- Real time application of a style input (using a simple sphere as a reference point) to complex 3D models and animations. It's an amazing bit of technology, though looking to the past in mimicking of analog aesthetics seems like an odd way to show it off.
- Aware of how the awful power of online harassment is augmented by virtual reality, some companies are building in personal space bubbles by default. It's great to see designers and engineers picking up early signals of trouble in technologies and working to build features that limit the reach of bad actors from the start.
- The variety of sensors present in VR headsets can provide software developers with incredibly detailed information about the wearer's state of mind, how their body is responding to stimuli, and other data that is both useful and potentially invasive. Responsive software could automatically tune itself for optimal addiction or a data breach might provide con artists with insights into your brain's particular desires and fears. Since consumer oriented wearable technology started flirting with providing pseudo-medical data logging and analysis privacy has been a perennial concern. When we move from tracking our steps to mapping our (normally private) emotions, the stakes are much higher.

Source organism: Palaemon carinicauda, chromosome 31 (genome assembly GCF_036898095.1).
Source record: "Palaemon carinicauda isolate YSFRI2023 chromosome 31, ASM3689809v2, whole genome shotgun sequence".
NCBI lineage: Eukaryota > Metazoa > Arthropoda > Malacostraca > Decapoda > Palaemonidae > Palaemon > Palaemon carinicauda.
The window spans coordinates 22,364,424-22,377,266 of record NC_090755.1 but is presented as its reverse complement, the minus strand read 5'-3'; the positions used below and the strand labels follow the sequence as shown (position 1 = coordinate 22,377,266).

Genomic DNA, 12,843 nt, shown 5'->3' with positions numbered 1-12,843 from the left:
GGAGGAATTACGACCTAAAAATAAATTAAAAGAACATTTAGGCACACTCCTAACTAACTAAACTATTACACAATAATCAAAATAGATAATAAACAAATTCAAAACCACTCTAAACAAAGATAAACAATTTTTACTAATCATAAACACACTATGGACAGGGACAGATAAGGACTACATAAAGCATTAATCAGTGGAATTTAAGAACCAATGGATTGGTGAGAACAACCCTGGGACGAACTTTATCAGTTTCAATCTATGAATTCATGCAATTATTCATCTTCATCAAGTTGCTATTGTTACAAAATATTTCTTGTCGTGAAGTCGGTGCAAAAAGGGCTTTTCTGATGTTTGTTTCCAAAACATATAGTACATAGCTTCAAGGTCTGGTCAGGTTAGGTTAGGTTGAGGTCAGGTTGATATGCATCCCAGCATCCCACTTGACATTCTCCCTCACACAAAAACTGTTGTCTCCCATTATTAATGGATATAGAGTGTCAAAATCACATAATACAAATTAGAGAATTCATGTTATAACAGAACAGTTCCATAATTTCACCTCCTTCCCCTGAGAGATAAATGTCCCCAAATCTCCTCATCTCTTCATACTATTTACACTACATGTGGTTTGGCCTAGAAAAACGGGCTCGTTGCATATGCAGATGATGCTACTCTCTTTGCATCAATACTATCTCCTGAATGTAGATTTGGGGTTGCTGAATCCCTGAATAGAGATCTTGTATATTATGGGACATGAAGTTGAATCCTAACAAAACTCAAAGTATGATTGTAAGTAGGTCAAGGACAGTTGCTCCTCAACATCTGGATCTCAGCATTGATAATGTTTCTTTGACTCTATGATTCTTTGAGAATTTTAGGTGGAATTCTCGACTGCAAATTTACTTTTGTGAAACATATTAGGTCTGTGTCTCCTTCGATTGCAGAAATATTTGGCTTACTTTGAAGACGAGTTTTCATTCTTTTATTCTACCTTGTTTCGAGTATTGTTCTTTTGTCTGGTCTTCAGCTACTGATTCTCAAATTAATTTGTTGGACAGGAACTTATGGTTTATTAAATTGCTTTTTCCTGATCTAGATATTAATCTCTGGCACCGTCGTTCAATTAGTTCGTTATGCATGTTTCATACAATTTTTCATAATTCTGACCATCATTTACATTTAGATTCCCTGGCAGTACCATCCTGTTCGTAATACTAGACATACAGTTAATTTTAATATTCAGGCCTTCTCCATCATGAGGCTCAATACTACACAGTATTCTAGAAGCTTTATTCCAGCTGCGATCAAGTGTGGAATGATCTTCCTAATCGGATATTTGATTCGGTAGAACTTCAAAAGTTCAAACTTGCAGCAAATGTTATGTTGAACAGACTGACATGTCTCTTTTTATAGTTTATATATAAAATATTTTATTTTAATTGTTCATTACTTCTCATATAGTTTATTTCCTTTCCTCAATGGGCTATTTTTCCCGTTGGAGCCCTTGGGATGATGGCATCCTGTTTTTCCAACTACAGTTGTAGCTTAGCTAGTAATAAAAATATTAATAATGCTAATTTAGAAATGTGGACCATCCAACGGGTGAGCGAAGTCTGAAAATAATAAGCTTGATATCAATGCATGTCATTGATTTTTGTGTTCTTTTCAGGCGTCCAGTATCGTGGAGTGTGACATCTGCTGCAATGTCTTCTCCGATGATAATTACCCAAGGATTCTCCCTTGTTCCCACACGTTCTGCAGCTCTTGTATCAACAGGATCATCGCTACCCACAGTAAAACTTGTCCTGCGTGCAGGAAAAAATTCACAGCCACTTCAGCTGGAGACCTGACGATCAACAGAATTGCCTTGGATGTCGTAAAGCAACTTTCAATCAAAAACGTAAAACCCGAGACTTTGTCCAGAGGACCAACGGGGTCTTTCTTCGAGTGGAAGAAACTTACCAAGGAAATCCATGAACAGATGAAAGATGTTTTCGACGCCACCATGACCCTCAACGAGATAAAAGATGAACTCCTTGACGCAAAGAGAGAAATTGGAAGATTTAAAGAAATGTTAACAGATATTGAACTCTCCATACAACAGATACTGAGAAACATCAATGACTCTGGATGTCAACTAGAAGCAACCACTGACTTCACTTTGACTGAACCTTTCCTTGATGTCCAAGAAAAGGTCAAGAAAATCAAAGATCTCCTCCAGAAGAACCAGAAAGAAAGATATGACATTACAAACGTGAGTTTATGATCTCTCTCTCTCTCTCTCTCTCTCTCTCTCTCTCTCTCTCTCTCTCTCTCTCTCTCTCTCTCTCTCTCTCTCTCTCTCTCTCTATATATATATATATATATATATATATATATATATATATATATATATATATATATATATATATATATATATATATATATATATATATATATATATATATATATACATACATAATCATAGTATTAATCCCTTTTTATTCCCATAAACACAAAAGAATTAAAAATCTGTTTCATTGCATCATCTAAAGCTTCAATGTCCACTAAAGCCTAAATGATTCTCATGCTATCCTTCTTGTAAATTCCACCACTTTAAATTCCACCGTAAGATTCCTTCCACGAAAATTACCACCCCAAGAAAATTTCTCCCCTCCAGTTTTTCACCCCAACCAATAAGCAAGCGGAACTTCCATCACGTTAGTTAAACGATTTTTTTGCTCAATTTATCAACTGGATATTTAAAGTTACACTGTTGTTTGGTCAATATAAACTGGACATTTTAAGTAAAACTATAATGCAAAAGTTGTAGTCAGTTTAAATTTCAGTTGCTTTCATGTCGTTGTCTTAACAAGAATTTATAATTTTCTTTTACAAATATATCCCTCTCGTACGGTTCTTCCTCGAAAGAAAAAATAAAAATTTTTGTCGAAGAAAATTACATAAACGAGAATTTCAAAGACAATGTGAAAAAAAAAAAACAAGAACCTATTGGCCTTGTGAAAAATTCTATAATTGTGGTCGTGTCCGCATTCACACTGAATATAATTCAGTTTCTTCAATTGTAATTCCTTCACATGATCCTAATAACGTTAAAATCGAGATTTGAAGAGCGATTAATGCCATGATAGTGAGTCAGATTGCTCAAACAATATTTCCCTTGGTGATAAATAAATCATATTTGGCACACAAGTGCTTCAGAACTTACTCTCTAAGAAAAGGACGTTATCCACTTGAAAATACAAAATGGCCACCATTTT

Solutions from Down the Supply Chain:
- The sprawling investigations of supply chains and labor practices that go into making a complex piece of technology like a smartphone in something like an ethical way. The real brilliance of the Fairphone project is making repair/refurbishment intrinsic to the design and engineering, supporting circular economy practices in what is normally a fast tracking of scarce resources from open pit mines to landfills, with a lot of human exploitation along the way.